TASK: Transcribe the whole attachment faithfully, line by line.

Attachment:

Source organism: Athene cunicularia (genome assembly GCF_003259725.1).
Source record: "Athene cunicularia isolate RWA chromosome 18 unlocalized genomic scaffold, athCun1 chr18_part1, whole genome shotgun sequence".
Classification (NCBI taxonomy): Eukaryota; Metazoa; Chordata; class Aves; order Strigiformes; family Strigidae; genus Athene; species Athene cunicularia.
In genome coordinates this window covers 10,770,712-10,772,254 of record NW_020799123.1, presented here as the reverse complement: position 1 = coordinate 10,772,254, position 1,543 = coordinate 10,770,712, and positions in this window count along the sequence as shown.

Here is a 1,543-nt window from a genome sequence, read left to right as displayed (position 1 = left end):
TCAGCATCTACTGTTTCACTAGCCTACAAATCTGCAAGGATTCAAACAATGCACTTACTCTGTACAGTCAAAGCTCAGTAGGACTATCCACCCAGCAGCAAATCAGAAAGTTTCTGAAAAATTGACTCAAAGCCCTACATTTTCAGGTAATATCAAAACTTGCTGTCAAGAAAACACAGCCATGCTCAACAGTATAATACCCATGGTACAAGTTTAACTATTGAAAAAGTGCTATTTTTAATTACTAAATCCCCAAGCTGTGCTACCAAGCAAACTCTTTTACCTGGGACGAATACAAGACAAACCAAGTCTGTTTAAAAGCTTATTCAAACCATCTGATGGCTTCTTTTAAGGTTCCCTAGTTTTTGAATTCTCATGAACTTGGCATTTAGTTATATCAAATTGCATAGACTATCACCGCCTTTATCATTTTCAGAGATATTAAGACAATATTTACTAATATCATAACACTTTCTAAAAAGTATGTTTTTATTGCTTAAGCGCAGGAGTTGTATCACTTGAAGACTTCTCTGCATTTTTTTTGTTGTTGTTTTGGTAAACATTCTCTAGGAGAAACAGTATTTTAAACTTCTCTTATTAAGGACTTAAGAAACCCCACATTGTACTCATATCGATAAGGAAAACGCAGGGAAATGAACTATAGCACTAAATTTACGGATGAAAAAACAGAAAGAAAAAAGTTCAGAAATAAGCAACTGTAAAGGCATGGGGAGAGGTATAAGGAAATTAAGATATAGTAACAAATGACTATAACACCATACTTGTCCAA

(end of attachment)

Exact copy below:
Source organism: Athene cunicularia (genome assembly GCF_003259725.1).
Source record: "Athene cunicularia isolate RWA chromosome 18 unlocalized genomic scaffold, athCun1 chr18_part1, whole genome shotgun sequence".
Classification (NCBI taxonomy): Eukaryota; Metazoa; Chordata; class Aves; order Strigiformes; family Strigidae; genus Athene; species Athene cunicularia.
In genome coordinates this window covers 10,770,712-10,772,254 of record NW_020799123.1, presented here as the reverse complement: position 1 = coordinate 10,772,254, position 1,543 = coordinate 10,770,712, and positions in this window count along the sequence as shown.

Here is a 1,543-nt window from a genome sequence, read left to right as displayed (position 1 = left end):
TCAGCATCTACTGTTTCACTAGCCTACAAATCTGCAAGGATTCAAACAATGCACTTACTCTGTACAGTCAAAGCTCAGTAGGACTATCCACCCAGCAGCAAATCAGAAAGTTTCTGAAAAATTGACTCAAAGCCCTACATTTTCAGGTAATATCAAAACTTGCTGTCAAGAAAACACAGCCATGCTCAACAGTATAATACCCATGGTACAAGTTTAACTATTGAAAAAGTGCTATTTTTAATTACTAAATCCCCAAGCTGTGCTACCAAGCAAACTCTTTTACCTGGGACGAATACAAGACAAACCAAGTCTGTTTAAAAGCTTATTCAAACCATCTGATGGCTTCTTTTAAGGTTCCCTAGTTTTTGAATTCTCATGAACTTGGCATTTAGTTATATCAAATTGCATAGACTATCACCGCCTTTATCATTTTCAGAGATATTAAGACAATATTTACTAATATCATAACACTTTCTAAAAAGTATGTTTTTATTGCTTAAGCGCAGGAGTTGTATCACTTGAAGACTTCTCTGCATTTTTTTTGTTGTTGTTTTGGTAAACATTCTCTAGGAGAAACAGTATTTTAAACTTCTCTTATTAAGGACTTAAGAAACCCCACATTGTACTCATATCGATAAGGAAAACGCAGGGAAATGAACTATAGCACTAAATTTACGGATGAAAAAACAGAAAGAAAAAAGTTCAGAAATAAGCAACTGTAAAGGCATGGGGAGAGGTATAAGGAAATTAAGATATAGTAACAAATGACTATAACACCATACTTGTCCAA